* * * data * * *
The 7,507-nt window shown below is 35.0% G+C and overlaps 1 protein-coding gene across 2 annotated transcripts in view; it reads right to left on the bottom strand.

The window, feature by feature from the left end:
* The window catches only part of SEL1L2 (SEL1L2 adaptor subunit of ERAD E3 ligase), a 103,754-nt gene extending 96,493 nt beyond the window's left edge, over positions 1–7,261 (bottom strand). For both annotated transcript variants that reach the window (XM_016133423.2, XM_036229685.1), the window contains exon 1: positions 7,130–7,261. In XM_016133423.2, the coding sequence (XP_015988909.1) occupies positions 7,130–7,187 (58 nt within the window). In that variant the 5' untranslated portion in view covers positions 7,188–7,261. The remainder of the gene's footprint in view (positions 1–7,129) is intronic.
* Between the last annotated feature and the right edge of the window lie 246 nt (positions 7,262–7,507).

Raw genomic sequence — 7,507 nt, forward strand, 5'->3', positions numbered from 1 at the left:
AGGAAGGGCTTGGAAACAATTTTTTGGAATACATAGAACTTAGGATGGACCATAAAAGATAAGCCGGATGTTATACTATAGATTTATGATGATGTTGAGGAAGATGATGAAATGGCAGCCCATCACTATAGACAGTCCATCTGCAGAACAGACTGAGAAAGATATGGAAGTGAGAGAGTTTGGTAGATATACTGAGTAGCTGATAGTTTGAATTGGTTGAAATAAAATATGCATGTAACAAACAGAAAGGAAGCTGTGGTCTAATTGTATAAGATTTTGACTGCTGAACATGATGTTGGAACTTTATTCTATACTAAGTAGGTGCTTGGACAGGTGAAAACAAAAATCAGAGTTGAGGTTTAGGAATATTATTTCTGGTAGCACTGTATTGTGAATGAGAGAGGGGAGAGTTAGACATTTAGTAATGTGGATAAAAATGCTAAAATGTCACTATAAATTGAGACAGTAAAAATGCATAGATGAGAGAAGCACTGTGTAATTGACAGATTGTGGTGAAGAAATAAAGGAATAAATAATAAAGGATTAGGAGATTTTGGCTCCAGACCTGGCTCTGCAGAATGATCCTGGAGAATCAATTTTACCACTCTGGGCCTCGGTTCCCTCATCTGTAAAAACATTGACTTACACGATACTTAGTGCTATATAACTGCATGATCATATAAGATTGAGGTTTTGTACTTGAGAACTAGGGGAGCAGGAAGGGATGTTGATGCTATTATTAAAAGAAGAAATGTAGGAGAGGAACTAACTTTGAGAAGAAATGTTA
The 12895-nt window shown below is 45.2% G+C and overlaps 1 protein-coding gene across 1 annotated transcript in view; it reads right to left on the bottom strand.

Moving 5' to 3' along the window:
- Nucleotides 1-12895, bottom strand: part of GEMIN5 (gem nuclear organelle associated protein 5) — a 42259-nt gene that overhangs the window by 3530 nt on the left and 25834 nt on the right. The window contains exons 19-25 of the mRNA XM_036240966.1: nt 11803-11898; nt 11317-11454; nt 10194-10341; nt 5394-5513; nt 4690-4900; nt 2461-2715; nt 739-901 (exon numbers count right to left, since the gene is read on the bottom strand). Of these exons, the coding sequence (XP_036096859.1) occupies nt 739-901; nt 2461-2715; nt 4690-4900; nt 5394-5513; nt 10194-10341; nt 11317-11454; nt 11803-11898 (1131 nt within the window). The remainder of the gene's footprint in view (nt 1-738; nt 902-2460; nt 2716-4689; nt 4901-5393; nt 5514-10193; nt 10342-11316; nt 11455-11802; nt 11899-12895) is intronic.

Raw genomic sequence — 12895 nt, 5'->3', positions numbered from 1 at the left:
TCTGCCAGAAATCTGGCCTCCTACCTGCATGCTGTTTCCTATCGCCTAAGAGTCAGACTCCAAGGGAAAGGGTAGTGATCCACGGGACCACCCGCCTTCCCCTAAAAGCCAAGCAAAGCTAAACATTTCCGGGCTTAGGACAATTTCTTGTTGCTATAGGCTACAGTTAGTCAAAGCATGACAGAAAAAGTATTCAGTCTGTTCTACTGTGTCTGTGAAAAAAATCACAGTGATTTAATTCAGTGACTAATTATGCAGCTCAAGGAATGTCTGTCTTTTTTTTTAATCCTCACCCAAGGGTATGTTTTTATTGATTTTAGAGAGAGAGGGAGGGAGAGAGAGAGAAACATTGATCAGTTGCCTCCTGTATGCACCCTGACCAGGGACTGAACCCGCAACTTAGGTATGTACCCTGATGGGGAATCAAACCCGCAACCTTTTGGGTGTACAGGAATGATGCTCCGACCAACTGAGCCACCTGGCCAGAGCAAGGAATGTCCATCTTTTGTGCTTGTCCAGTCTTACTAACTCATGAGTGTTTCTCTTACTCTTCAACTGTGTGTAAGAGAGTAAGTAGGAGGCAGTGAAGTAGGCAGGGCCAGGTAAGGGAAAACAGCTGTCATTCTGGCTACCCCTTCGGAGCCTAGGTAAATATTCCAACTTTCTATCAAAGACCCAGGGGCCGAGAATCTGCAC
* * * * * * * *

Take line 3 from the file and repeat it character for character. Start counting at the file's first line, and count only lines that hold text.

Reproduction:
* The window catches only part of SEL1L2 (SEL1L2 adaptor subunit of ERAD E3 ligase), a 103,754-nt gene extending 96,493 nt beyond the window's left edge, over positions 1–7,261 (bottom strand). For both annotated transcript variants that reach the window (XM_016133423.2, XM_036229685.1), the window contains exon 1: positions 7,130–7,261. In XM_016133423.2, the coding sequence (XP_015988909.1) occupies positions 7,130–7,187 (58 nt within the window). In that variant the 5' untranslated portion in view covers positions 7,188–7,261. The remainder of the gene's footprint in view (positions 1–7,129) is intronic.